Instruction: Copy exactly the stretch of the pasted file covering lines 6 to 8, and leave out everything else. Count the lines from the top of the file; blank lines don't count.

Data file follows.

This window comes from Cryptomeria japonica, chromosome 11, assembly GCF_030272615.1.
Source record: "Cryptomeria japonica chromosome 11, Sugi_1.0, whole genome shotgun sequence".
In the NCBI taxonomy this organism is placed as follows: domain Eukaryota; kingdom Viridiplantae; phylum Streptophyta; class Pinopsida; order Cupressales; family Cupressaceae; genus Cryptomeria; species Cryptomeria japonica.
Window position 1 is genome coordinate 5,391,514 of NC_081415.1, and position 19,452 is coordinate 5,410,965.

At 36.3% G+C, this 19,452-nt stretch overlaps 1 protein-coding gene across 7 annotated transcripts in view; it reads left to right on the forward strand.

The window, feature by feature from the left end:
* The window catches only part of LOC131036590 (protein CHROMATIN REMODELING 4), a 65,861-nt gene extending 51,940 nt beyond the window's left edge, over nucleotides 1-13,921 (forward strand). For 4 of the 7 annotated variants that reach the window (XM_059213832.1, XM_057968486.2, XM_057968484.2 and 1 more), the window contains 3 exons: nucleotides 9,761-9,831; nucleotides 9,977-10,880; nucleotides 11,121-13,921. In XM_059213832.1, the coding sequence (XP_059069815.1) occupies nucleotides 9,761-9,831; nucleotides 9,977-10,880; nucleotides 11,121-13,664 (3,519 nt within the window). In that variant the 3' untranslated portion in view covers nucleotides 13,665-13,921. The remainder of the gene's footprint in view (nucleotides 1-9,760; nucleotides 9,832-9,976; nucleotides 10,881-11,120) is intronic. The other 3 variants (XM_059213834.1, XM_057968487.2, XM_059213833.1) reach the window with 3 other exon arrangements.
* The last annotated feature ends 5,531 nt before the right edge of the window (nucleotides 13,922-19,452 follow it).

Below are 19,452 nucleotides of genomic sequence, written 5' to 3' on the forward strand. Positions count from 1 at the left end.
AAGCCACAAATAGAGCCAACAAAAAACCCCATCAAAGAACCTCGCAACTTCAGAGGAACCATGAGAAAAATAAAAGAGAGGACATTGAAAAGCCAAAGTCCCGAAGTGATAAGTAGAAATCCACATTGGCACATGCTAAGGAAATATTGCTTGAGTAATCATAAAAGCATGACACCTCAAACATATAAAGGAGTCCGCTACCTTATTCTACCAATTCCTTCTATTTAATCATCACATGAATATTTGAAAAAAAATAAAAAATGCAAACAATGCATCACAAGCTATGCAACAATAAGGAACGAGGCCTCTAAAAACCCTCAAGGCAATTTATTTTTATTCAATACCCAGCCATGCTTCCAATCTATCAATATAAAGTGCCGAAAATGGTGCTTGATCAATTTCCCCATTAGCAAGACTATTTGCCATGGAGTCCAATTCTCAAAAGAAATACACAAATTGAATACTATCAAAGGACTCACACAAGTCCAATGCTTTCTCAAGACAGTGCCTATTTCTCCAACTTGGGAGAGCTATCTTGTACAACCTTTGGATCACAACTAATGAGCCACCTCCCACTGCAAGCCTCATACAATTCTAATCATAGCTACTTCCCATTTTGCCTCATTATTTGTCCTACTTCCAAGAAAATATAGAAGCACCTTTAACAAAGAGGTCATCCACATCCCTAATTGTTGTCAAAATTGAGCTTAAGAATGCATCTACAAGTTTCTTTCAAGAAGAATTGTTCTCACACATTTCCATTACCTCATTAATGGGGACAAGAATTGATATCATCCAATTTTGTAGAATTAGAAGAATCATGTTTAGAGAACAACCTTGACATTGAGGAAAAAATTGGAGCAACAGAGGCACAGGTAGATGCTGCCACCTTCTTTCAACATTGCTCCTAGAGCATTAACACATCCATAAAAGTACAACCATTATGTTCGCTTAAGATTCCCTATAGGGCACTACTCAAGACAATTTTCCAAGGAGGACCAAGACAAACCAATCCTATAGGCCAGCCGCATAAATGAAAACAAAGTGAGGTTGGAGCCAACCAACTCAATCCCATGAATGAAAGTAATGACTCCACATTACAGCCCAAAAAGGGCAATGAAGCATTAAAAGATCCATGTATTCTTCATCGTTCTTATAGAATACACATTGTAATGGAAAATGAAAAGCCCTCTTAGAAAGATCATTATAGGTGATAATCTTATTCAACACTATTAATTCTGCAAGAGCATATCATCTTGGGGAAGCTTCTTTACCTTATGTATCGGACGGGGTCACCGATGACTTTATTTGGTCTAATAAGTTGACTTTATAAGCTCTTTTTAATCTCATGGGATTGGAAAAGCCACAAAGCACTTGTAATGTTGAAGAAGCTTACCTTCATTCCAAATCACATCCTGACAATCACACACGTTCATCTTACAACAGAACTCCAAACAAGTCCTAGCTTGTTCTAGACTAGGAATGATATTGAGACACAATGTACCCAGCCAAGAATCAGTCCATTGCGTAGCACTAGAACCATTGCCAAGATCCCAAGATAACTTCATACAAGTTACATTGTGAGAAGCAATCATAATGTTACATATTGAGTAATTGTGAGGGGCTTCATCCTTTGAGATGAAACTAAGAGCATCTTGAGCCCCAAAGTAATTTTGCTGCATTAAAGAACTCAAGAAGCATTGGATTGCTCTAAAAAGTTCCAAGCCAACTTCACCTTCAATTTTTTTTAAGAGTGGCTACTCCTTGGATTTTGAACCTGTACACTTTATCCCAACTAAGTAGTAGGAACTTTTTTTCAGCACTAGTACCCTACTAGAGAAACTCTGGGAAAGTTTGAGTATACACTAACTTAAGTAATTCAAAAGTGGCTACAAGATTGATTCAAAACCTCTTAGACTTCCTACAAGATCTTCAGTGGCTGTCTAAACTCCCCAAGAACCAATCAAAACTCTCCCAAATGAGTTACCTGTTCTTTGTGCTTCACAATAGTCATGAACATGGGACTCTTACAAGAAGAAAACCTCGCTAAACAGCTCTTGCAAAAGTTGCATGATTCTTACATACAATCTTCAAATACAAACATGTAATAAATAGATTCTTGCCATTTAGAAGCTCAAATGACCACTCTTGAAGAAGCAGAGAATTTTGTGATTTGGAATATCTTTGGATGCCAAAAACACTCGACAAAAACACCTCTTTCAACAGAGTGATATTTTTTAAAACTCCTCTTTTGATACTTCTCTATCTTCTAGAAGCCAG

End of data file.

The window, feature by feature from the left end:
* The window catches only part of LOC131036590 (protein CHROMATIN REMODELING 4), a 65,861-nt gene extending 51,940 nt beyond the window's left edge, over nucleotides 1-13,921 (forward strand). For 4 of the 7 annotated variants that reach the window (XM_059213832.1, XM_057968486.2, XM_057968484.2 and 1 more), the window contains 3 exons: nucleotides 9,761-9,831; nucleotides 9,977-10,880; nucleotides 11,121-13,921. In XM_059213832.1, the coding sequence (XP_059069815.1) occupies nucleotides 9,761-9,831; nucleotides 9,977-10,880; nucleotides 11,121-13,664 (3,519 nt within the window). In that variant the 3' untranslated portion in view covers nucleotides 13,665-13,921. The remainder of the gene's footprint in view (nucleotides 1-9,760; nucleotides 9,832-9,976; nucleotides 10,881-11,120) is intronic. The other 3 variants (XM_059213834.1, XM_057968487.2, XM_059213833.1) reach the window with 3 other exon arrangements.
* The last annotated feature ends 5,531 nt before the right edge of the window (nucleotides 13,922-19,452 follow it).